An air conditioner (AC) keeps your house cool and comfortable by removing heat and humidity from the air. As the AC extracts humidity from the air, it generates condensate, or water, in your furnace or air handler. This water is typically collected in a drain pan and routed through piping into your home’s drain system.
Unfortunately, a malfunction or sludge buildup can cause the piping to become blocked. When this happens, water returns to the drain pan inside your furnace or air handler. It can then spill into your home. This is particularly troublesome if your furnace or air handler is installed in the attic or above a finished ceiling.
In most homes, municipal codes demand a secondary or safety drain pan that is located underneath the furnace or air handler. This secondary drain pan possesses piping that is routed to the outside of the home. Typically, the outlet of the pipe is placed above the outside of a window so it’s quickly noticeable if water starts draining from this pipe outlet. It is not normal for this to occur. If you see water spilling from piping on the outside of your home, this is usually evidence the primary drain is clogged and water is now draining from the safety drain pan.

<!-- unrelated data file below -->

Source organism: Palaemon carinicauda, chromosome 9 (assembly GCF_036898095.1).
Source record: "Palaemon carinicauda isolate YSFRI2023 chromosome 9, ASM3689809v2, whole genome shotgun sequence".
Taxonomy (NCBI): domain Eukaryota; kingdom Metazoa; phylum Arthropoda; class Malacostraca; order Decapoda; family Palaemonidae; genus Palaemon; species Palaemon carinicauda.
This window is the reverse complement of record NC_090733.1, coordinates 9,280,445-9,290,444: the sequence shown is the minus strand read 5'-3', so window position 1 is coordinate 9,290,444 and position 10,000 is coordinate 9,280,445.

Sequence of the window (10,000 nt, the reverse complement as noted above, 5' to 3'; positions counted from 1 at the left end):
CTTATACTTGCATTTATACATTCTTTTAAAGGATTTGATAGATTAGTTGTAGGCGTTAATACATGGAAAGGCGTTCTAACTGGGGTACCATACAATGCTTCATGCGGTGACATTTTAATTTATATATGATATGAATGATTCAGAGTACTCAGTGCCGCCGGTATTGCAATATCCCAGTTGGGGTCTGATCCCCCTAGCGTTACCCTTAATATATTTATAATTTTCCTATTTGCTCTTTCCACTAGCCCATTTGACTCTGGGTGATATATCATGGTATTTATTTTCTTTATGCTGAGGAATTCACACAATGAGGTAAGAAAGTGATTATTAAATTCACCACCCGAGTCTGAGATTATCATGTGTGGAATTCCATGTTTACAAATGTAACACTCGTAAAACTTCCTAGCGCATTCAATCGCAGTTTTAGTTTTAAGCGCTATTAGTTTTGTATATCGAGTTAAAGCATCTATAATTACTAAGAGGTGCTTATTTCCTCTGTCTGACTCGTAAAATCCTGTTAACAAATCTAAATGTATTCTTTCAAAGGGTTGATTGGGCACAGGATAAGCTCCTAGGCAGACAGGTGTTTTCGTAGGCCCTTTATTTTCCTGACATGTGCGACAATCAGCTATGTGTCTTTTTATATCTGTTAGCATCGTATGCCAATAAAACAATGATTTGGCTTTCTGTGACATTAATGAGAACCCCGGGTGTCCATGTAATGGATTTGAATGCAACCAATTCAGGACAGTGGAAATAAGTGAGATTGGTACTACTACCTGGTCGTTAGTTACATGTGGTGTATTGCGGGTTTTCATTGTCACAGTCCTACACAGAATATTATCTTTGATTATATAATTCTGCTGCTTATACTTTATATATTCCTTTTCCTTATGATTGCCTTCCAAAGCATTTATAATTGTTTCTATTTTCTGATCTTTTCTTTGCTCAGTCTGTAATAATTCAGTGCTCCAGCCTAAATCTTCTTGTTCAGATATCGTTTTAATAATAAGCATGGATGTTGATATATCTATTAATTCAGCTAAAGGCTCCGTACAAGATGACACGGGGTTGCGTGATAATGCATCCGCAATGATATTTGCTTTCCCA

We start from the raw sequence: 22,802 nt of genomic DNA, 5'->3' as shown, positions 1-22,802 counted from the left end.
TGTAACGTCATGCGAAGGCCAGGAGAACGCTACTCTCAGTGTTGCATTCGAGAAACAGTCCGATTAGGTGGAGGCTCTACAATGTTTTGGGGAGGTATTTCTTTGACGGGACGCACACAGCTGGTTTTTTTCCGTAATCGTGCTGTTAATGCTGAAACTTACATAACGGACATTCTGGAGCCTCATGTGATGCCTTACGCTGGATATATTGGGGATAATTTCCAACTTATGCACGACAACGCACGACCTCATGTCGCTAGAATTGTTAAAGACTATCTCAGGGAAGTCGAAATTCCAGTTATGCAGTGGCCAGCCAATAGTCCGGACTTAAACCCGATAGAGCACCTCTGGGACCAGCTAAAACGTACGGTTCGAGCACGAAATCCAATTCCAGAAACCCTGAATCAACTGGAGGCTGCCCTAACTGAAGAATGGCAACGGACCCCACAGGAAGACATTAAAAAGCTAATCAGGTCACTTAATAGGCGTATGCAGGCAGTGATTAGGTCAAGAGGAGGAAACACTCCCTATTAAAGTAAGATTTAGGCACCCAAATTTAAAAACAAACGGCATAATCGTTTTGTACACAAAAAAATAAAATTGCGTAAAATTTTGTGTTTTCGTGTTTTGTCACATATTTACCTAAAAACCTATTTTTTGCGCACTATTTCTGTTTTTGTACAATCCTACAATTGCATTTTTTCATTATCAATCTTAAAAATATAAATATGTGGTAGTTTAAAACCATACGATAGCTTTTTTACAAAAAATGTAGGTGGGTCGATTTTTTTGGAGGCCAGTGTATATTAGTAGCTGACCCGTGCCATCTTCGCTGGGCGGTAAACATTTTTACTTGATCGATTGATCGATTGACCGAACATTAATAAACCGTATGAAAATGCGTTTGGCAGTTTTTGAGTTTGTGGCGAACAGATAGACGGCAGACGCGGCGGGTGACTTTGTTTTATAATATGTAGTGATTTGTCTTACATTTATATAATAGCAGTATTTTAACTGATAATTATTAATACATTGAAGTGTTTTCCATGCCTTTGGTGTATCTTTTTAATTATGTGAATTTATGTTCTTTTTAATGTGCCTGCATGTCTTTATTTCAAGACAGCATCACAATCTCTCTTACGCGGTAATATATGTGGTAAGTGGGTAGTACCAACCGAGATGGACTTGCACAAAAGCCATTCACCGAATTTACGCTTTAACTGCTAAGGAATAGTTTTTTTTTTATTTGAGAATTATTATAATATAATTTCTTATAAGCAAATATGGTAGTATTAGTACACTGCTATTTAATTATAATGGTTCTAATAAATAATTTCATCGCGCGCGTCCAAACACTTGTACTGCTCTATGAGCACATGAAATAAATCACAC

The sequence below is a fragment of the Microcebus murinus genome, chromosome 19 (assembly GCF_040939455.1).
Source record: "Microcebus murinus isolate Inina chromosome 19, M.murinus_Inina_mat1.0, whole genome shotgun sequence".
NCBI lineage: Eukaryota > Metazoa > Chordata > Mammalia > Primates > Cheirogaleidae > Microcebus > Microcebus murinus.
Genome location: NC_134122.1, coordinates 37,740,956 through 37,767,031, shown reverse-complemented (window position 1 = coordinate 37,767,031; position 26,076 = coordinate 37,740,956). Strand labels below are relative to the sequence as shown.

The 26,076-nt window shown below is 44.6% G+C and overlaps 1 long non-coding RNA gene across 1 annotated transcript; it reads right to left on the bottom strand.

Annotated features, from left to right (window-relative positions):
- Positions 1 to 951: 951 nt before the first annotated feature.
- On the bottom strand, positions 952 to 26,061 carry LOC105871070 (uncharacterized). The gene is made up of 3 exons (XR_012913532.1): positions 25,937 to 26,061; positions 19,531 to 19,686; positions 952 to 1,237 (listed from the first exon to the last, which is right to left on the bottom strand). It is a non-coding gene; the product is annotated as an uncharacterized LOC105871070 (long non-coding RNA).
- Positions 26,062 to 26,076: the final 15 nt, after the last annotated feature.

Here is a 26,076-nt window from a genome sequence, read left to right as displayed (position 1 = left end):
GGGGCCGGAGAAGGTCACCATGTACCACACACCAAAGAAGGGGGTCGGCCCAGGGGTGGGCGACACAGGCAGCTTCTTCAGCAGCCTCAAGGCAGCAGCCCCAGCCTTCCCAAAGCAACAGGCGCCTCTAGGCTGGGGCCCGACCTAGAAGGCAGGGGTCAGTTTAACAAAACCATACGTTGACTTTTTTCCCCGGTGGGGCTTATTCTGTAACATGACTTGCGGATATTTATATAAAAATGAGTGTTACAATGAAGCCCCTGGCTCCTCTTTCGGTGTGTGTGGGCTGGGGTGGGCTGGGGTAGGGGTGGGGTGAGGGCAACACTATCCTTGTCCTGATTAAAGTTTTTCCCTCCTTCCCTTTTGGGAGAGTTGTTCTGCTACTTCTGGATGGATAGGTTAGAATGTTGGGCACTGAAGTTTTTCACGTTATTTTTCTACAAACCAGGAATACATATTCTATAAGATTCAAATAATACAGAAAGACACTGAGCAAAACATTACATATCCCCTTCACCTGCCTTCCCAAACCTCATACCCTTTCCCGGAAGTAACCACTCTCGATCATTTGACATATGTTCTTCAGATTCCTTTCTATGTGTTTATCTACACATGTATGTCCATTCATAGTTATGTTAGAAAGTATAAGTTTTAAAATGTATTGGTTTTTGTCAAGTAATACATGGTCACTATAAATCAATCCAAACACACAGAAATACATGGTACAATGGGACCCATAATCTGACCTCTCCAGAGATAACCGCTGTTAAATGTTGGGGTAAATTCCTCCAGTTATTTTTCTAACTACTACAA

Here are the most frequent causes for why your AC is leaking water and how to repair the issue. Some homes can also use a safety device that can automatically switch off your AC if the drain becomes clogged. In this case your system will stop cooling except if the drain is cleared of any obstructions. Regardless, if you see water leaking, ensure you set your thermostat to "off" to avoid any other water damage and call a Service Experts Heating & Air Conditioning service provider to correct the issues.
Leaking air conditioners routinely require professional servicing, which is why we’re here to assist you at Service Experts Heating & Air Conditioning. We proudly deliver Expert air conditioning repair across North America, backed by a 100% Satisfaction Guarantee.*
1. Condensate Drain Is Blocked
When hot, humid air moves over the evaporator coil, water collects on the cold metal surface. In the end, the water drains into a pan under the indoor coil in the furnace or air handler. As the cooling sequence continues, the condensate flows out of the pan and into drain piping before the pan becomes full.